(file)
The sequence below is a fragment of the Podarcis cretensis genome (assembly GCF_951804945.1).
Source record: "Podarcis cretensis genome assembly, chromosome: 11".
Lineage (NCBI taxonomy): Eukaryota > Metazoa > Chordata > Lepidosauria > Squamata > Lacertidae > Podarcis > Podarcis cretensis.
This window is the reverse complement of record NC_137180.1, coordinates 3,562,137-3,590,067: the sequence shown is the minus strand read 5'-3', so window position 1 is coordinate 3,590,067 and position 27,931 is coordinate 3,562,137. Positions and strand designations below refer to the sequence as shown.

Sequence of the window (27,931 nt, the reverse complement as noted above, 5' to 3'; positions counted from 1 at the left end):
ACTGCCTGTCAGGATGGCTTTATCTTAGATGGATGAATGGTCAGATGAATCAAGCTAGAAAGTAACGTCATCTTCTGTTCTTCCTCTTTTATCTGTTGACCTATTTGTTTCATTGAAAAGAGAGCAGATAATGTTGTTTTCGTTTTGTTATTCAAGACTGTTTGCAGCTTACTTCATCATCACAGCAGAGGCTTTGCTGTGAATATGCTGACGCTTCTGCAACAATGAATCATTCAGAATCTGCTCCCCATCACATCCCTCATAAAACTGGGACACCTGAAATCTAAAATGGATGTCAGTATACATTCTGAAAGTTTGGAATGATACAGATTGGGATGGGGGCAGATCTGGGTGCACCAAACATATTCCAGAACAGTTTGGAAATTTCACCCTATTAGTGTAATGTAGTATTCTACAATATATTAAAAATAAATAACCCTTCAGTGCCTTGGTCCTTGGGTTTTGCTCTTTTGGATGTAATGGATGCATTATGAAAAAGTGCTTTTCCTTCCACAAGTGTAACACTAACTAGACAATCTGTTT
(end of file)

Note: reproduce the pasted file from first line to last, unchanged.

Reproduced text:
The sequence below is a fragment of the Podarcis cretensis genome (assembly GCF_951804945.1).
Source record: "Podarcis cretensis genome assembly, chromosome: 11".
Lineage (NCBI taxonomy): Eukaryota > Metazoa > Chordata > Lepidosauria > Squamata > Lacertidae > Podarcis > Podarcis cretensis.
This window is the reverse complement of record NC_137180.1, coordinates 3,562,137-3,590,067: the sequence shown is the minus strand read 5'-3', so window position 1 is coordinate 3,590,067 and position 27,931 is coordinate 3,562,137. Positions and strand designations below refer to the sequence as shown.

Sequence of the window (27,931 nt, the reverse complement as noted above, 5' to 3'; positions counted from 1 at the left end):
ACTGCCTGTCAGGATGGCTTTATCTTAGATGGATGAATGGTCAGATGAATCAAGCTAGAAAGTAACGTCATCTTCTGTTCTTCCTCTTTTATCTGTTGACCTATTTGTTTCATTGAAAAGAGAGCAGATAATGTTGTTTTCGTTTTGTTATTCAAGACTGTTTGCAGCTTACTTCATCATCACAGCAGAGGCTTTGCTGTGAATATGCTGACGCTTCTGCAACAATGAATCATTCAGAATCTGCTCCCCATCACATCCCTCATAAAACTGGGACACCTGAAATCTAAAATGGATGTCAGTATACATTCTGAAAGTTTGGAATGATACAGATTGGGATGGGGGCAGATCTGGGTGCACCAAACATATTCCAGAACAGTTTGGAAATTTCACCCTATTAGTGTAATGTAGTATTCTACAATATATTAAAAATAAATAACCCTTCAGTGCCTTGGTCCTTGGGTTTTGCTCTTTTGGATGTAATGGATGCATTATGAAAAAGTGCTTTTCCTTCCACAAGTGTAACACTAACTAGACAATCTGTTT